Is there an age where parents should stop accompanying their kids of the opposite sex to the bathroom?
Any parent who has survived potty-training their kids knows that running errands brings stress about for a new reason: public restrooms.
As if potty-training your kid wasn't hard enough, figuring out when exactly you should let your kids navigate the restroom alone can be especially challenging — particularly if your mini me is a member of the opposite sex. Thankfully, Frank Sileo, PhD, a licensed psychologist and children's book author based in Ridgewood, NJ, was able to answer some of our most burning questions about when children should be allowed to use public restrooms.
"There really is not a specific age when parents should allow their kids to use public restrooms on their own," he told POPSUGAR. And technically, no kid should ever be in a public restroom without a parent or guardian around. "According to the National Center for Missing and Exploited Children, no children of any age should be permitted to use public restrooms alone."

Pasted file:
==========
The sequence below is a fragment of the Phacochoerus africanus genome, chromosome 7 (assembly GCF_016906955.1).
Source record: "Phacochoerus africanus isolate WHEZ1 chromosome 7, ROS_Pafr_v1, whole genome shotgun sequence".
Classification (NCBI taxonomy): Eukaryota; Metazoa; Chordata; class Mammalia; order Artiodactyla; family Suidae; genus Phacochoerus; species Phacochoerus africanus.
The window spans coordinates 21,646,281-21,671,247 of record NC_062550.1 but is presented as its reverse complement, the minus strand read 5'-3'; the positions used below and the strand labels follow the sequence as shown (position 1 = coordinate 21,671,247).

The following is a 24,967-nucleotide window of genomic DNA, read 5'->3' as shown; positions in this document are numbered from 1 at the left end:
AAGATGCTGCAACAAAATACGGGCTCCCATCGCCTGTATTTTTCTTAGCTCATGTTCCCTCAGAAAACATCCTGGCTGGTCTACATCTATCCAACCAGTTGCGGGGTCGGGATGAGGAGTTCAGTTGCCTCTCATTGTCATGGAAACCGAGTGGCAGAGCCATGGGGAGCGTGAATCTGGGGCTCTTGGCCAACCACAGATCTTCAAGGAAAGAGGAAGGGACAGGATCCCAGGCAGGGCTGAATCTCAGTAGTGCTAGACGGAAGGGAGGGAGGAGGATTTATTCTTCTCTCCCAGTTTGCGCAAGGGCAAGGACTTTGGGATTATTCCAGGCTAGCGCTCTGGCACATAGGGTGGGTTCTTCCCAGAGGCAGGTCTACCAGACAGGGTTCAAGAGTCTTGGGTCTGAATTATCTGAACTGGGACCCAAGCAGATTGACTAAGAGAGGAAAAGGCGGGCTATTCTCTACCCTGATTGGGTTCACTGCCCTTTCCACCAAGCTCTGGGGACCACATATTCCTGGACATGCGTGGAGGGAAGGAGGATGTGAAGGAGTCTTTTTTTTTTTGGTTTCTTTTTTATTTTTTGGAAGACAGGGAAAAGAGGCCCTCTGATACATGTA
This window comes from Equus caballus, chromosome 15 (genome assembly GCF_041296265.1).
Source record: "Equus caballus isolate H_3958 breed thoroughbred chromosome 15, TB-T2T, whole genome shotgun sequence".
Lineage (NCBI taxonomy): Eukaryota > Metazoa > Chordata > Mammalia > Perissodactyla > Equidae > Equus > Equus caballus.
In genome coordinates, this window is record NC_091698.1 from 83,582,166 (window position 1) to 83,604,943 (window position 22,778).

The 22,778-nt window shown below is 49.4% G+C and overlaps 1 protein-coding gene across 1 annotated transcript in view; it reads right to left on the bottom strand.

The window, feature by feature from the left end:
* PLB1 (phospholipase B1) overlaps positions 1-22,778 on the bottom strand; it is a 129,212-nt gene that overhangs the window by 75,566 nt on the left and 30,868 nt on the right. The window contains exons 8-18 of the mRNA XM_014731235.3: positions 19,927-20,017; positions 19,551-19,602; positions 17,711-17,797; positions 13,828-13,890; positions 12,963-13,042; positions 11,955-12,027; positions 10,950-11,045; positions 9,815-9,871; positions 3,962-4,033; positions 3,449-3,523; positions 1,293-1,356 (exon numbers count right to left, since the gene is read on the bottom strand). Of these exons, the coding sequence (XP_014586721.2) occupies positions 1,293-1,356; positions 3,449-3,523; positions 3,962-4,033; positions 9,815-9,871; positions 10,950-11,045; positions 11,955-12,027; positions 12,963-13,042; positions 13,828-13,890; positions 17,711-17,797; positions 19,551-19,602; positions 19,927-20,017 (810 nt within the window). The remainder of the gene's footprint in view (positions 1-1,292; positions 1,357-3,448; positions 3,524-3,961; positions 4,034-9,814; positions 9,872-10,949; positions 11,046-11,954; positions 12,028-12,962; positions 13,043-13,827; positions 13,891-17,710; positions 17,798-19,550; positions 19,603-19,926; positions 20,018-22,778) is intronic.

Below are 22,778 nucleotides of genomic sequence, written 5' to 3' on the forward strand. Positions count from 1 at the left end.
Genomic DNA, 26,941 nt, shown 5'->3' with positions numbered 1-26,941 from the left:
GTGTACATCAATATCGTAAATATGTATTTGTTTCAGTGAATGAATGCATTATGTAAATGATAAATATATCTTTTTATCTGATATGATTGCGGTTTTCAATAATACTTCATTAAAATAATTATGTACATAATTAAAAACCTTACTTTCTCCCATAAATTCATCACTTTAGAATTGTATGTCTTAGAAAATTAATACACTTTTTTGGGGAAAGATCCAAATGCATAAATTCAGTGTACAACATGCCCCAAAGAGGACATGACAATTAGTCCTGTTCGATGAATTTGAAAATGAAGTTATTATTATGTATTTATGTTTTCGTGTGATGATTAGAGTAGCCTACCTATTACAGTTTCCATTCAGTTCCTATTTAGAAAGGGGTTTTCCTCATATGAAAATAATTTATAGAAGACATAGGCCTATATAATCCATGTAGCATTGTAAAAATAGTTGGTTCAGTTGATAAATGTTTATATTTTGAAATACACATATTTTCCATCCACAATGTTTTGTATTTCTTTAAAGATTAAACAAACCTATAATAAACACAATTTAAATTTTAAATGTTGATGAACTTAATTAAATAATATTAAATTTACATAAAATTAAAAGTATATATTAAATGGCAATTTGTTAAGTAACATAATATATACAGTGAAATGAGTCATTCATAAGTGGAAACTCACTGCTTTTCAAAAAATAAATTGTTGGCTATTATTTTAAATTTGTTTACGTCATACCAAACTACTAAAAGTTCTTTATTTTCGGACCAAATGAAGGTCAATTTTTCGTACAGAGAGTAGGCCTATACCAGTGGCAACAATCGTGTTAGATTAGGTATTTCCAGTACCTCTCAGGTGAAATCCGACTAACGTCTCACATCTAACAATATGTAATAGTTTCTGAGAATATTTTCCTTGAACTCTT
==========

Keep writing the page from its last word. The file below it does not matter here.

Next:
Lindsay Macchia, PhD, an associate psychologist at the Child Mind Institute, agreed that there's no perfect time for kids to venture to the bathroom alone.
"The answer may vary based on each child, as well as a caregiver's expectations and comfort levels, and possibly across contexts," she said. "Children are typically expected to start going to the bathroom on their own accord starting in kindergarten, or even preschool, where bathrooms are often connected to the classroom or no more than a close walk down the hall. Even then, they are escorted by a teacher, and the process is broken down based on their needs."
Scroll through to see what to do if you ever find yourself stuck between a rock and a hard place when it comes to letting your child use the restroom at the grocery store, mall, or movie theater.